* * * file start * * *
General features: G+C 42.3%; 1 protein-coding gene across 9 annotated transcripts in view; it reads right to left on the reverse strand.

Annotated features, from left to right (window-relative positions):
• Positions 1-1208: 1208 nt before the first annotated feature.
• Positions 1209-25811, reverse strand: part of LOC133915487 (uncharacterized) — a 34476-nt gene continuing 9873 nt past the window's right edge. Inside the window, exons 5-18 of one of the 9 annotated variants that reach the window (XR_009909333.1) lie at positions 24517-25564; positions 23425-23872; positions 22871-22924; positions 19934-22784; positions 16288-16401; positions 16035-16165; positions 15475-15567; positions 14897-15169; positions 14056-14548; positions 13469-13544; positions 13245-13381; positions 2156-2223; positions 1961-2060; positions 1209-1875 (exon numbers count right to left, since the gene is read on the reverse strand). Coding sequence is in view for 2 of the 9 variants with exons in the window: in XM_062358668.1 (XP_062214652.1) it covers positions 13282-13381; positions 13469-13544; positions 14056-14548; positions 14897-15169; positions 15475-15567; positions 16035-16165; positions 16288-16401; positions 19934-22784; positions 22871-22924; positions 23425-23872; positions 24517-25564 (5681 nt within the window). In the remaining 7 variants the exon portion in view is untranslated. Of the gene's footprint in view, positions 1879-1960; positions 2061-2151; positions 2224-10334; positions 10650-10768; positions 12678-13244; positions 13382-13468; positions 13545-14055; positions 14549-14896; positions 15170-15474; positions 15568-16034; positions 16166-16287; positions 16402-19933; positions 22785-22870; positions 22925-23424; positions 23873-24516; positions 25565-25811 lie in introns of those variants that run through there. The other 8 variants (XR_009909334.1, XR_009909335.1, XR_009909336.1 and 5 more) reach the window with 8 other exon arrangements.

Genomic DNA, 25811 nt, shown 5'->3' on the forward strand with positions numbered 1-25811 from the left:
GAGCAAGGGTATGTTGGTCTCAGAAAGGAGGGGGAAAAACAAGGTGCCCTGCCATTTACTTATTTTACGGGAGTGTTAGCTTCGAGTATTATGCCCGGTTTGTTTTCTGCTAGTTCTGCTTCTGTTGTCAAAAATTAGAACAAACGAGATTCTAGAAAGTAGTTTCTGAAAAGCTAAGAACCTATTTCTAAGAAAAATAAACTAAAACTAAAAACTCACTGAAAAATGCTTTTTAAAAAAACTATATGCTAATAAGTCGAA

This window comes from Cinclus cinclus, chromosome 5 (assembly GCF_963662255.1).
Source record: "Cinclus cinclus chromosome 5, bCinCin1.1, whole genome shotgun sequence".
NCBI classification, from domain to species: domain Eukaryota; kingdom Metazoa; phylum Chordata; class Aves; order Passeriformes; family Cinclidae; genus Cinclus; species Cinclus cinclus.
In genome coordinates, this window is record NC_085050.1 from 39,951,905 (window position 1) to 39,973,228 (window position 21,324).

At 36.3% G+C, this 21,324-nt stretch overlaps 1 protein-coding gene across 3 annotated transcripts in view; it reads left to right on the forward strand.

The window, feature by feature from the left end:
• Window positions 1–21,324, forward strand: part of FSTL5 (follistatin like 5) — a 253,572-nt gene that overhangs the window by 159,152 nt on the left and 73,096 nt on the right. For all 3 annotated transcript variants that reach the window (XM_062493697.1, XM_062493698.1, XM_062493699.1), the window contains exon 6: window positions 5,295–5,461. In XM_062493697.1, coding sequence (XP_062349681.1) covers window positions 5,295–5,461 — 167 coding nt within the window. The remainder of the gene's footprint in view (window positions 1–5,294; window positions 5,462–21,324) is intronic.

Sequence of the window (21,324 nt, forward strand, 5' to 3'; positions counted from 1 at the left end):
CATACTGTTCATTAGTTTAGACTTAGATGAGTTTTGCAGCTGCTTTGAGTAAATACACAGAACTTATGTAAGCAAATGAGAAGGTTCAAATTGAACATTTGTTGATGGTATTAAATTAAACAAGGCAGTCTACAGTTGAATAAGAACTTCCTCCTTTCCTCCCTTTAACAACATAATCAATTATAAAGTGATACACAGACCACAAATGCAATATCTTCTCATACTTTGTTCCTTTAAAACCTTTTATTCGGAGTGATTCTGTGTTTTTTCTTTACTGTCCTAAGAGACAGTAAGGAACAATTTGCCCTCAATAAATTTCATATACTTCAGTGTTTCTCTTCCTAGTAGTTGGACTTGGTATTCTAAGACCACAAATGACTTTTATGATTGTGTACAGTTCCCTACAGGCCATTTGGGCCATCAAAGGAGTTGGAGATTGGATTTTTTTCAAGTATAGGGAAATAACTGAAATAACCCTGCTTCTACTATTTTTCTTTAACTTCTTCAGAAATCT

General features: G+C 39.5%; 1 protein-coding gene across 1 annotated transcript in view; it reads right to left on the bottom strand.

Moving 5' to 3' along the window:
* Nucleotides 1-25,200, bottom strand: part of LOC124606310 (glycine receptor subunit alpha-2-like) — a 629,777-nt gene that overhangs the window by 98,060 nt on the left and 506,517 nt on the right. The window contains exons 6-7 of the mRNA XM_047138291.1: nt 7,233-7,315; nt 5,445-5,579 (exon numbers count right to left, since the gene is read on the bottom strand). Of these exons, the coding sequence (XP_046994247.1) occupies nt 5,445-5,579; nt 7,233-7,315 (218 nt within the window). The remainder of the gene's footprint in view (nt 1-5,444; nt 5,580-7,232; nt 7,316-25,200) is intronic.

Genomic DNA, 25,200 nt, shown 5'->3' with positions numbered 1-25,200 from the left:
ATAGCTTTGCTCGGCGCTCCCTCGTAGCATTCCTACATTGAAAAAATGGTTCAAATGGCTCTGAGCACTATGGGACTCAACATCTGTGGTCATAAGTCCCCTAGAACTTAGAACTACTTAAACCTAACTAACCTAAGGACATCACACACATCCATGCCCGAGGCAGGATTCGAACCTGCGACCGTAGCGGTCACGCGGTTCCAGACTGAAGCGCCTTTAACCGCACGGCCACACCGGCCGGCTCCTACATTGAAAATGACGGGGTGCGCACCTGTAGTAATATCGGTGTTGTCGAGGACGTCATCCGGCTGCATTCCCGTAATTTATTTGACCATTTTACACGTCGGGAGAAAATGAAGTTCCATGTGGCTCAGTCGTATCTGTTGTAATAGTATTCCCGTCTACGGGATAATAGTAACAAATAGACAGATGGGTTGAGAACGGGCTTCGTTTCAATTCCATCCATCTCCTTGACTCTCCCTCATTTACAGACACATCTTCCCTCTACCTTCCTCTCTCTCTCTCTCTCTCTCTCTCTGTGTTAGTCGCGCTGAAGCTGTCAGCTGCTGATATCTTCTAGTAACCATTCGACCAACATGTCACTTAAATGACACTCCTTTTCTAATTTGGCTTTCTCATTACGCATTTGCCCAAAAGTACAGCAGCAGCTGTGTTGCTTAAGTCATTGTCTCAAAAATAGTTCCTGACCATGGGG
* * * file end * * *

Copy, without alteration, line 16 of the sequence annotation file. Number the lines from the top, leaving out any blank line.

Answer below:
General features: G+C 39.5%; 1 protein-coding gene across 1 annotated transcript in view; it reads right to left on the bottom strand.